The Band’s Canadian-American composer Robbie Robertson passed away at the age of 80.
He passed away on Wednesday, surrounded by family, according to a statement from his manager, following a protracted illness.
The Last Waltz, a 1978 Martin Scorsese film about The Band’s farewell concert, was about this influential band from the late 1960s.
Some of their most well-known songs, such as The Weight and The Night They Drove Old Dixie Down, were written by Robertson.
Jaime Royal Robertson was born in Toronto in 1943, and at the age of 16, he left home to pursue a career in music.
Prior to the success of their 1968 first album, Music From Big Pink, The Band gained recognition for their own music as well as a brief period of time touring as Bob Dylan’s supporting band.
After performing their final concert as a whole band in 1976, they reformed without Robertson for a series of tours and studio recordings during the 1980s and 1990s. In the 1970s, they produced a number of well-received records.
Robertson was one of just two remaining members of The Band’s original lineup, the other being keyboardist Garth Hudson.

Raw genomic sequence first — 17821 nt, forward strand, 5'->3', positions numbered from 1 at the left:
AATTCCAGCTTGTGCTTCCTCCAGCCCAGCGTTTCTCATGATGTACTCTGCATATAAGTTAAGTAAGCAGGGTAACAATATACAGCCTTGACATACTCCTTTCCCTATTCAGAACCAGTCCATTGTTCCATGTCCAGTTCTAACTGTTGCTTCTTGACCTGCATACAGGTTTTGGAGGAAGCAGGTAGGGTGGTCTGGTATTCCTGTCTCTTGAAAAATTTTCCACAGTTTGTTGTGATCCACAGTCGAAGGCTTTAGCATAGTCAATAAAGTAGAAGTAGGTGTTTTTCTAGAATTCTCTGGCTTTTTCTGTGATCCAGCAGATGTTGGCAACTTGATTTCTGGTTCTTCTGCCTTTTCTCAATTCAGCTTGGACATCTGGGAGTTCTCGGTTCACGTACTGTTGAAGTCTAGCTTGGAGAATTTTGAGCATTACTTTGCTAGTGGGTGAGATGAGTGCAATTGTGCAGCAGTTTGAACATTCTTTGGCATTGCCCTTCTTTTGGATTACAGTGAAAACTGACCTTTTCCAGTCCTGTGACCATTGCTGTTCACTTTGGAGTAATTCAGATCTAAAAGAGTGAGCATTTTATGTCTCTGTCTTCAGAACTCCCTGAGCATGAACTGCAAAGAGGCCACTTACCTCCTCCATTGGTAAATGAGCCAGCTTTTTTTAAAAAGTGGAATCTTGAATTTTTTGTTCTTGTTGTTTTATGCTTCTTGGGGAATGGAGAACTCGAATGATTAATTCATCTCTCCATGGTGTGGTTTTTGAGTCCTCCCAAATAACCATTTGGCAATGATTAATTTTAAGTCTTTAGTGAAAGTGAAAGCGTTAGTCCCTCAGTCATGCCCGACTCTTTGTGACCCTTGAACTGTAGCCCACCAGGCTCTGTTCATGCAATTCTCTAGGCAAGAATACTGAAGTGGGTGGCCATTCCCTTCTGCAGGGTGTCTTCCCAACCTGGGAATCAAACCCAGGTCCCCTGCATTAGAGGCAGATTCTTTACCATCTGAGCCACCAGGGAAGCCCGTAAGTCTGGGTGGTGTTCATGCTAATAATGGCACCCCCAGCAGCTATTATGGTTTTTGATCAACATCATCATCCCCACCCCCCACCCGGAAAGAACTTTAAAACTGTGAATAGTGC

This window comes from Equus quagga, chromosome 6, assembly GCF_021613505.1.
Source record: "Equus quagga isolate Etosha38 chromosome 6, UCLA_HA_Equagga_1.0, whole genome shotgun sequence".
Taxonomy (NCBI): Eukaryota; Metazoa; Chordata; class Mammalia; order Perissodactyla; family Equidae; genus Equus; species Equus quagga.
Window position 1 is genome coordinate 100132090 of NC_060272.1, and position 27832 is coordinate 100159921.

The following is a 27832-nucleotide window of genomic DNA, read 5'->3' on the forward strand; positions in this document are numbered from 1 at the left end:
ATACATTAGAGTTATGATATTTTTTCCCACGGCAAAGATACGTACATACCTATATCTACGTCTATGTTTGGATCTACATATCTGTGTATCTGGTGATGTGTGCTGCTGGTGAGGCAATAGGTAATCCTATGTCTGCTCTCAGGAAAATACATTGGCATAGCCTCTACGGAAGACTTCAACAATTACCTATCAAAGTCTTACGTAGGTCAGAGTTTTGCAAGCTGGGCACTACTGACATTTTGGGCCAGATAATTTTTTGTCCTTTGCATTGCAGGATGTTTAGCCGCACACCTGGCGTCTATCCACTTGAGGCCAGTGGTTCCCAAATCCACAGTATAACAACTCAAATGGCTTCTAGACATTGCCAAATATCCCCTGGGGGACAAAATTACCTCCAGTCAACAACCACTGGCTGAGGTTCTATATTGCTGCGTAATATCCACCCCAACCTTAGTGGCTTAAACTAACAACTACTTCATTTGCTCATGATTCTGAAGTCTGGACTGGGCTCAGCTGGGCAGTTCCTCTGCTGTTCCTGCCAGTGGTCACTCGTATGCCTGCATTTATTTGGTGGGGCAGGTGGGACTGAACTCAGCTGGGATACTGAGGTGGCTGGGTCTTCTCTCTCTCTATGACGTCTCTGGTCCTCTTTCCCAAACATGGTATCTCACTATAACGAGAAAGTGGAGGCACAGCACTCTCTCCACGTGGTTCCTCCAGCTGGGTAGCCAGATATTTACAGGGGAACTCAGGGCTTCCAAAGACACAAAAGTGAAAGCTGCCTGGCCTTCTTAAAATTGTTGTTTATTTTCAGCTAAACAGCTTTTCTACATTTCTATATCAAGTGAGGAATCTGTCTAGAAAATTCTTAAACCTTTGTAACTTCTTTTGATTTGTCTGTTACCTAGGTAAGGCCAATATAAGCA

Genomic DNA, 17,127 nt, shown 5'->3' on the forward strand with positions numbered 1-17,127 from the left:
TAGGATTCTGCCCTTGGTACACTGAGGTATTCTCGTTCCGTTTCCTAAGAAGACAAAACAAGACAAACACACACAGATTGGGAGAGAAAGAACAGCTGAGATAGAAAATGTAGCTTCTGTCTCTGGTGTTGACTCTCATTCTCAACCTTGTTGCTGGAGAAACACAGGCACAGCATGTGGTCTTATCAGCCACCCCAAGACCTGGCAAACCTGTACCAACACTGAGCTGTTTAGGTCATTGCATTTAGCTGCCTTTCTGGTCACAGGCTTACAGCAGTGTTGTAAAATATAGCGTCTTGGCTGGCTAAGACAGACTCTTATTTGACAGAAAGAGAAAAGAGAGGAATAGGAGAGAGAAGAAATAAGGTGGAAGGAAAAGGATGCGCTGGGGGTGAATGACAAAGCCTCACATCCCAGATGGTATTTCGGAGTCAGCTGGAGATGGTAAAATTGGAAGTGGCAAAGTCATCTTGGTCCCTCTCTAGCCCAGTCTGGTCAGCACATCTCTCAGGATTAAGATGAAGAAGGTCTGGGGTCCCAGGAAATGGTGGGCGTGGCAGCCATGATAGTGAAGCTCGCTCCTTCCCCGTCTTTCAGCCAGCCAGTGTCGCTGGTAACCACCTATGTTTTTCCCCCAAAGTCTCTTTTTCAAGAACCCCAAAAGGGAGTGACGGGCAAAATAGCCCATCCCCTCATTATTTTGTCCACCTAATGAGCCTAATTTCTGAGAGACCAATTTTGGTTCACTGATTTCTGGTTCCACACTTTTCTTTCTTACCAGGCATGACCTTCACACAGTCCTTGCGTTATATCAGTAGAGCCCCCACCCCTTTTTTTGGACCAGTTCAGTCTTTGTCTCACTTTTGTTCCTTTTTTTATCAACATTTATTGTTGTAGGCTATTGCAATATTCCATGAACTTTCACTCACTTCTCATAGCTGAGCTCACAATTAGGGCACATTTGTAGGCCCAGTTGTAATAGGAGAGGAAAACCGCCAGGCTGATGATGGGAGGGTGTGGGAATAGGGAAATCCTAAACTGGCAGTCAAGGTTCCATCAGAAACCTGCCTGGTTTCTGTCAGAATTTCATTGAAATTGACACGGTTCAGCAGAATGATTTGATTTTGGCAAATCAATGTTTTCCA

He worked with Scorsese on the soundtracks to some of the director’s most well-known movies after The Last Waltz, including the 1980 classic Raging Bull and 2019’s The Irishman.
Scorsese praised Robertson, calling him a “giant” and “a constant in my life and work.”
“Long before we ever met, his music played a central role in my life – me and millions and millions of other people all over this world,” he said. “His effect on the art form was profound and lasting.”
The Rolling Stones guitarist Ronnie Wood sent the following message on X, formerly known as Twitter: “Such sad news about Robbie Robertson – he was a lovely man, a great friend, and will be dearly missed.”
Bruce Springsteen’s E Street Band member Stevie van Zandt described Robertson as a “good friend” and “underrated brilliant guitarist.”
Bryan Adams, a Canadian artist, commented on Instagram under a photo of Robertson, “Thanks for the amazing music and the great hangs.”